I think it’s the responsibility of all those who produce SAF to show that their feedstock is sustainable

That’s why we have things like the Roundtable for Sustainable Biomaterials which assess the supply chain and confirm your approach meets those ambitions. 

It’s worth reflecting on the three generations of SAF that we see coming through:

I) Oil, either vegetable or used cooking oil – that’s the cheapest way of making SAF but also with the biggest feedstock limitation and the biggest risk of cannibalising feedstocks going into road transport, so I think that’s a significant issue. It doesn’t mean we shouldn’t do it, but we need the other generations as well.

II) Any solid carbon feedstock ꟷ so municipal solid waste is what my project focuses on but also forestry waste and, yes, crops do play a part. There’s much bigger potential in the volume than vegetable oils but it’s a bigger capital requirement. 

III) Using carbon from the atmosphere – that has no immediate carbon feedstock problem but it does mean you need a very big supply of renewable energy and it’s also very expensive. We shouldn’t think of that as the easy answer.

It’s all three of these generations that are going to be necessary.

Which project are you most excited about?

We at Velocys have these two reference projects. One is in the US, using forestry wastes. To your point on sustainability, this is not cutting down trees, this is using the parts you don’t use for timber. And this is very exciting. Just a couple of weeks ago we signed agreements to sell the SAF from that project to IAG and Southwest Airlines (LUV).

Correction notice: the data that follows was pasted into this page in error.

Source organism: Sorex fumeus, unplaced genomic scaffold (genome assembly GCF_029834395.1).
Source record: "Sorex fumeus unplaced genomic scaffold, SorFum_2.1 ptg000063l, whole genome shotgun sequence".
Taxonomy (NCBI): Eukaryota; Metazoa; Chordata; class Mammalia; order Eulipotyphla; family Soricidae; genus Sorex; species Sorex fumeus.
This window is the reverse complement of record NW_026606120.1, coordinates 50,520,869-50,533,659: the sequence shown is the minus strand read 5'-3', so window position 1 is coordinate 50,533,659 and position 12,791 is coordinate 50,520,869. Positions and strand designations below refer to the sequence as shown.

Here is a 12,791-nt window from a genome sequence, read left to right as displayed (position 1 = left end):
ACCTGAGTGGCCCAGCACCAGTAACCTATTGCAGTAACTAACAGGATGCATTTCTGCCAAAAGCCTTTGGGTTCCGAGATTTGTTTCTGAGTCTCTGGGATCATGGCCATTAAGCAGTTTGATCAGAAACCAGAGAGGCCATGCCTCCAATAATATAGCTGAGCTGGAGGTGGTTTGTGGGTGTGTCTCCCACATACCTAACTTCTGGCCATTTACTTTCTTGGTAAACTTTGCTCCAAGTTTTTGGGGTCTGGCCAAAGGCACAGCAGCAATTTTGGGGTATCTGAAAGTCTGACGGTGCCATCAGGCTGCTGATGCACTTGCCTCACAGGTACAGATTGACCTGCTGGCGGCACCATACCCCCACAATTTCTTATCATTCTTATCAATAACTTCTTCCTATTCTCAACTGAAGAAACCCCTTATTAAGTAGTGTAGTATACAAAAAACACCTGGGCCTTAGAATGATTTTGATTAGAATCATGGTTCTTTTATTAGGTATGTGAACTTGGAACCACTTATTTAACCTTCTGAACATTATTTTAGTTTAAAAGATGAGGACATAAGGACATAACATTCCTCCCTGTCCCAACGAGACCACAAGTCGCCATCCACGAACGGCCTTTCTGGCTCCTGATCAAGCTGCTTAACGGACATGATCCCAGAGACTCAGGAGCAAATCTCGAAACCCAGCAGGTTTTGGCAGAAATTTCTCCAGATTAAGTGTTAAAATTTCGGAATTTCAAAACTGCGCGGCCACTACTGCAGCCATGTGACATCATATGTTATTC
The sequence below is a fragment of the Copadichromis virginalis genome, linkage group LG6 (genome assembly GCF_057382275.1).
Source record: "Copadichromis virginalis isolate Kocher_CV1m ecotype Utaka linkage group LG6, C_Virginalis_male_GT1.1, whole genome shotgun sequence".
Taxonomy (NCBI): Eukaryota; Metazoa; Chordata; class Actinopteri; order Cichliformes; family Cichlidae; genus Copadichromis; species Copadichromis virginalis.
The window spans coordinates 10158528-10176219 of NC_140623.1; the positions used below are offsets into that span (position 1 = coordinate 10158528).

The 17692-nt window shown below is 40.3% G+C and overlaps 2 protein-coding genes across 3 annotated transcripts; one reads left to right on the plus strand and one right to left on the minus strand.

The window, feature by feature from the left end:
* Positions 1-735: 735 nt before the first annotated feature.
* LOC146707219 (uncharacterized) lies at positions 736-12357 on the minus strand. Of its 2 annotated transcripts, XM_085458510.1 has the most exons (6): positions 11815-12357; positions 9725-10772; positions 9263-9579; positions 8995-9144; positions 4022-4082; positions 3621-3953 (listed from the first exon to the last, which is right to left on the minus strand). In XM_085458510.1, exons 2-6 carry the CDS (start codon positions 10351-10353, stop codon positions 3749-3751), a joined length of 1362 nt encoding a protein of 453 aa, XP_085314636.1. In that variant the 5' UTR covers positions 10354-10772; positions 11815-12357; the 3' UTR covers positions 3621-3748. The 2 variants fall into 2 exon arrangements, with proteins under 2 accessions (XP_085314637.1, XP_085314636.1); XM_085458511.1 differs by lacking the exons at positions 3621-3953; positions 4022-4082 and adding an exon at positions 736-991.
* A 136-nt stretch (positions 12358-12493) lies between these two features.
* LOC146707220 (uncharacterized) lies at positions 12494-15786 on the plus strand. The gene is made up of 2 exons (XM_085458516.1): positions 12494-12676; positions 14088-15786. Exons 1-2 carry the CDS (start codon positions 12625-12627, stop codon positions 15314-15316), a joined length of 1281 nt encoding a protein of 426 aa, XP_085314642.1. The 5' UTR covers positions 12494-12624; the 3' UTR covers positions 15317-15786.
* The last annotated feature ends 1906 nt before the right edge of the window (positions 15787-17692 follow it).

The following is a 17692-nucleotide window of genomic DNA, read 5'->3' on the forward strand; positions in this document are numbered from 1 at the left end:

I’m also very excited about my project in the UK. Here, we’re intending to take municipal solid waste and commercial and industrial waste which would otherwise go to landfill or incineration and convert that into SAF. Everyone sees why that’s a great thing, you’ve got this horrible waste that you’ve got to get rid of and we turn it into something desperately needed.

What kind of examples of waste are we talking about? Is it old coffee cups?

It’s pretty much everything containing carbon. Think about what’s in your bin, it’s packaging, textiles, food, cardboard, there’s a whole range of carbon-containing material. We will take that black bag as it is, with whatever is in it, separate out the bits you can’t use and what needs to be recycled – metals, glass, stones. And then we essentially heat it all up in a controlled atmosphere, it releases the carbon and the hydrogen and we then use Velocys’ technology to convert it into fuels.

That’s incredibly exciting!

If you were going to have one specific ask of the UK Government to support upscaling, what would it be?